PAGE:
If the valence is 1, the formal charge is -1, if the valence is three the formal charge is +1, if the valence is 5, the formal charge is -1, if the valence is four and the degree is four the charge is +2.
Chlorine
If the valence is 0 the formal charge is -1, if the valence is four the formal charge is +3.
Fluorine, Bromine, Iodine
If the valence is zero, the formal charge is -1.
Magnesium, Calcium, Zinc
If the valence is zero, the formal charge is +2.
Lithium, Sodium, Potassium
If the valence is zero, the formal charge is +1.
Iron
If the valence is zero, the formal charge is +3 if the partial charge is 3.0, and +2 otherwise.
Copper
If the valence is zero, the formal charge is +2 if the partial charge is 2.0, and +1 otherwise.

For the remaining elements, if the valence of an atom is zero, its formal charge is set from its partial charge.

OpenEye Hydrogen Count Model

OpenEye‘s hydrogen count valence model is used by OEChem when neither hydrogen counts nor valence are specified. The typical uses are reading molecules from PDB or XYZ format files without explicit hydrogens. This functionality is invoked by OEAssignImplicitHydrogens, which must always be followed by a call to OEAssignFormalCharges. This valence model is unique in that it only partially updates hydrogen counts, assuming the unfilled valences will be corrected by OpenEye‘s charge valence model above. In MDL’s model for example, a neutral sodium atom is assumed to have one implicit hydrogen, i.e. sodium hydride instead of sodium metal. In OpenEye‘s hydrogen count valence model, a disconnected sodium atom is assumed to be a sodium cation, [Na+]. When reading from PDB files, this is a very reasonable assumption.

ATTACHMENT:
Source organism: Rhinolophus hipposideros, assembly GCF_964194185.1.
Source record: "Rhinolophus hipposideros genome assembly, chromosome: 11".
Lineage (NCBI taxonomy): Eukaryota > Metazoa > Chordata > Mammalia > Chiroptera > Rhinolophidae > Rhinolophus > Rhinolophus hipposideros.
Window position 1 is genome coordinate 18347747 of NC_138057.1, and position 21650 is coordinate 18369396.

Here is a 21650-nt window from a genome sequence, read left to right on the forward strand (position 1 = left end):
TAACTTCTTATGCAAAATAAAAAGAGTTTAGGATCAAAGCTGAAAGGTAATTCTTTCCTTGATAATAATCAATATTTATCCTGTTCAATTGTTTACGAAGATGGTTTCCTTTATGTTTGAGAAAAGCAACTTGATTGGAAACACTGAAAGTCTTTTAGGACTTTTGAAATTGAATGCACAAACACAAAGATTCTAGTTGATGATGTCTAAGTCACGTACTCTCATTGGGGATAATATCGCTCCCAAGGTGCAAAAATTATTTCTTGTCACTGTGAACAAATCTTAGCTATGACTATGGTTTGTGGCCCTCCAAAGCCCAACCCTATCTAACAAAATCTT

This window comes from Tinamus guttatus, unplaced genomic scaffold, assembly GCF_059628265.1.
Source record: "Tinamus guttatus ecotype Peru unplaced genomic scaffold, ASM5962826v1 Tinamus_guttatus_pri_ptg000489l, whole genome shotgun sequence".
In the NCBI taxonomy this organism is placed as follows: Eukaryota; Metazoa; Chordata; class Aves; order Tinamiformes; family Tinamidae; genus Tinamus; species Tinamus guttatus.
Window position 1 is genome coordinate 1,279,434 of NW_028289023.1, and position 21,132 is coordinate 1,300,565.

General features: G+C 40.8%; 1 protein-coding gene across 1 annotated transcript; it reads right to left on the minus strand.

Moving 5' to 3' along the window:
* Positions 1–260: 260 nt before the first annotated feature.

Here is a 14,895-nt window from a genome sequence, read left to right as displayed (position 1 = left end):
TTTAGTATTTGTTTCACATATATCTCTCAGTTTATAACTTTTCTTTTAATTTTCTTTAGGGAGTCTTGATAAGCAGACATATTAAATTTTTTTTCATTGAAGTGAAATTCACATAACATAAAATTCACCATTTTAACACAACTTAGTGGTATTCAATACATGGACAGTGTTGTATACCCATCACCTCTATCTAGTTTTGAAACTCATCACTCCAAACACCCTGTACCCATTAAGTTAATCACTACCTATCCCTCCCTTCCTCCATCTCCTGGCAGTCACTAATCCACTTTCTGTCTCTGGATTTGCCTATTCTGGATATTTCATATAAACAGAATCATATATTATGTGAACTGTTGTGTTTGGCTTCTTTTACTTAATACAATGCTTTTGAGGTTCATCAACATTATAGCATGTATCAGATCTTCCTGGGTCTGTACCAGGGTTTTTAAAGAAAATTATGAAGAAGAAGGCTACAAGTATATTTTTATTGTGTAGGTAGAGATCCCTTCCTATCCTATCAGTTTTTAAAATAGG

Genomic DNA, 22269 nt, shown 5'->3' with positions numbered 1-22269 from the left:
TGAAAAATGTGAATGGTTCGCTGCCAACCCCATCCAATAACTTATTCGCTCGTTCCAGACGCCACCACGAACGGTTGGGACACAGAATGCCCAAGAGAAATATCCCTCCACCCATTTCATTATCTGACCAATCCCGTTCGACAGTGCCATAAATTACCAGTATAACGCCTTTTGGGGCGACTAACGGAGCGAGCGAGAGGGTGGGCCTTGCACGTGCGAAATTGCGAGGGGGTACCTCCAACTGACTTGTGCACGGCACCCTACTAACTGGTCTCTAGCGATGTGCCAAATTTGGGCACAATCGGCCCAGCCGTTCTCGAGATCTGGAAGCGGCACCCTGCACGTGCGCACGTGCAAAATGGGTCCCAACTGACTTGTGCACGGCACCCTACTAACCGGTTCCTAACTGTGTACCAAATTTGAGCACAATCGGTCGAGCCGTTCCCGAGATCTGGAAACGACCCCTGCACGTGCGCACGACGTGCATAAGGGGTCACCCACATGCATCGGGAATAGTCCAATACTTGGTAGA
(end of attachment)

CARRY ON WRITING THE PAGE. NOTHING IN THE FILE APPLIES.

Note that although the OpenEye hydrogen count valence model often sets charge and protonation states to physiological conditions, it is neither intended to be a pKa nor ionization state predictor. Instead, it is a normalization. Much like many registry systems and the MDL valence model which will convert C(=O)[O-] to C(=O)O for registration purposes, this valence model converts the opposite direction to C(=O)[O-].

  • Carbon is always assumed to be at least four valent, and therefore neutral.
  • Nitrogens that are conjugated (have double bonds, or have neighbors that have double bonds, in their Kekulé representations) are assumed at least three valent and neutral, whilst all other nitrogens are assumed to be (minimum) four valent, with a +1 formal charge.
  • Oxygens are assumed to be at least two valent and neutral, unless they have a single bond to an atom that is doubly bonded to oxygen, in which case its assumed to be one valent, with a -1 formal charge.
  • Sulfur is assumed to always be at least two valent.

All other elements are assumed to have no implicit hydrogens, and the formal charge as specified by the OpenEye charge model. This models all disconnected halogens as halide anions, and when disconnected the metals listed above as cations.

These rules are sufficient to reasonably protonate proteins read from PDB files. However, as described above, these rules are not intended to be a comprehensive rule-based pKa predictor. Users interested in predicting physiological ionization, and protonation/disassociation state enumeration should contact OpenEye Scientific Software (http://www.eyesopen.com/) about our tools for exactly this task.